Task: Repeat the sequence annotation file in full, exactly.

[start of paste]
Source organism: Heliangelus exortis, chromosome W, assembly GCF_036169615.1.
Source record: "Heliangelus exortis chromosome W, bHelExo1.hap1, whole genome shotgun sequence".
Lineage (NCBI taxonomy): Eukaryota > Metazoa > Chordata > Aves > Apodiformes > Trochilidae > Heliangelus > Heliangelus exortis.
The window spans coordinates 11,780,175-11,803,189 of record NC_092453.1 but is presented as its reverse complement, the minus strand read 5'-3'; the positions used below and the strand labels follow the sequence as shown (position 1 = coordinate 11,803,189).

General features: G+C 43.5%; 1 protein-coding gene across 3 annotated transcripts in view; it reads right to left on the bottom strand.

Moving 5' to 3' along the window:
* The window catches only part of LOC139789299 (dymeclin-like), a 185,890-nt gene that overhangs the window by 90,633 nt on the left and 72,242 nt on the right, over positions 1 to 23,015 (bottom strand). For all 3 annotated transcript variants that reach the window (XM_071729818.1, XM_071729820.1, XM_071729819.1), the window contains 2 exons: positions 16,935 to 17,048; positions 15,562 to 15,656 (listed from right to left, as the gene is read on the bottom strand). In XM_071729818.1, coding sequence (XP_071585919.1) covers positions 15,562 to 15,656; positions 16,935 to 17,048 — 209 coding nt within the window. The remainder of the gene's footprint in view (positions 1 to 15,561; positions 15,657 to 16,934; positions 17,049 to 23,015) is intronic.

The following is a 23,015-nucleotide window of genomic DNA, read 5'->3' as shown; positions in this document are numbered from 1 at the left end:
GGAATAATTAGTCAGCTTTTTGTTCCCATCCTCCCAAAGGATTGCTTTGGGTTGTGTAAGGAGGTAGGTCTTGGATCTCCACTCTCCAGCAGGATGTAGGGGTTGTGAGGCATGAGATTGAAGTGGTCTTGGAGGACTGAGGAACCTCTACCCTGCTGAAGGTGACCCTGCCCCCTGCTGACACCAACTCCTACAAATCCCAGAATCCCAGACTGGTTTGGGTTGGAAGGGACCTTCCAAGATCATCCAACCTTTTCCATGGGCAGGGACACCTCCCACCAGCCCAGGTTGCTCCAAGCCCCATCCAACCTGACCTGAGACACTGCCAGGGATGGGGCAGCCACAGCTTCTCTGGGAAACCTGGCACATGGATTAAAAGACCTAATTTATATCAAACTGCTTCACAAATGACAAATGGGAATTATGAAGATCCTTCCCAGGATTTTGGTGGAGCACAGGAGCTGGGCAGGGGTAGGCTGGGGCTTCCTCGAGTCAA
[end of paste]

Source organism: Heliangelus exortis, chromosome W, assembly GCF_036169615.1.
Source record: "Heliangelus exortis chromosome W, bHelExo1.hap1, whole genome shotgun sequence".
Lineage (NCBI taxonomy): Eukaryota > Metazoa > Chordata > Aves > Apodiformes > Trochilidae > Heliangelus > Heliangelus exortis.
The window spans coordinates 11,780,175-11,803,189 of record NC_092453.1 but is presented as its reverse complement, the minus strand read 5'-3'; the positions used below and the strand labels follow the sequence as shown (position 1 = coordinate 11,803,189).

General features: G+C 43.5%; 1 protein-coding gene across 3 annotated transcripts in view; it reads right to left on the bottom strand.

Moving 5' to 3' along the window:
* The window catches only part of LOC139789299 (dymeclin-like), a 185,890-nt gene that overhangs the window by 90,633 nt on the left and 72,242 nt on the right, over positions 1 to 23,015 (bottom strand). For all 3 annotated transcript variants that reach the window (XM_071729818.1, XM_071729820.1, XM_071729819.1), the window contains 2 exons: positions 16,935 to 17,048; positions 15,562 to 15,656 (listed from right to left, as the gene is read on the bottom strand). In XM_071729818.1, coding sequence (XP_071585919.1) covers positions 15,562 to 15,656; positions 16,935 to 17,048 — 209 coding nt within the window. The remainder of the gene's footprint in view (positions 1 to 15,561; positions 15,657 to 16,934; positions 17,049 to 23,015) is intronic.

The following is a 23,015-nucleotide window of genomic DNA, read 5'->3' as shown; positions in this document are numbered from 1 at the left end:
GGAATAATTAGTCAGCTTTTTGTTCCCATCCTCCCAAAGGATTGCTTTGGGTTGTGTAAGGAGGTAGGTCTTGGATCTCCACTCTCCAGCAGGATGTAGGGGTTGTGAGGCATGAGATTGAAGTGGTCTTGGAGGACTGAGGAACCTCTACCCTGCTGAAGGTGACCCTGCCCCCTGCTGACACCAACTCCTACAAATCCCAGAATCCCAGACTGGTTTGGGTTGGAAGGGACCTTCCAAGATCATCCAACCTTTTCCATGGGCAGGGACACCTCCCACCAGCCCAGGTTGCTCCAAGCCCCATCCAACCTGACCTGAGACACTGCCAGGGATGGGGCAGCCACAGCTTCTCTGGGAAACCTGGCACATGGATTAAAAGACCTAATTTATATCAAACTGCTTCACAAATGACAAATGGGAATTATGAAGATCCTTCCCAGGATTTTGGTGGAGCACAGGAGCTGGGCAGGGGTAGGCTGGGGCTTCCTCGAGTCAA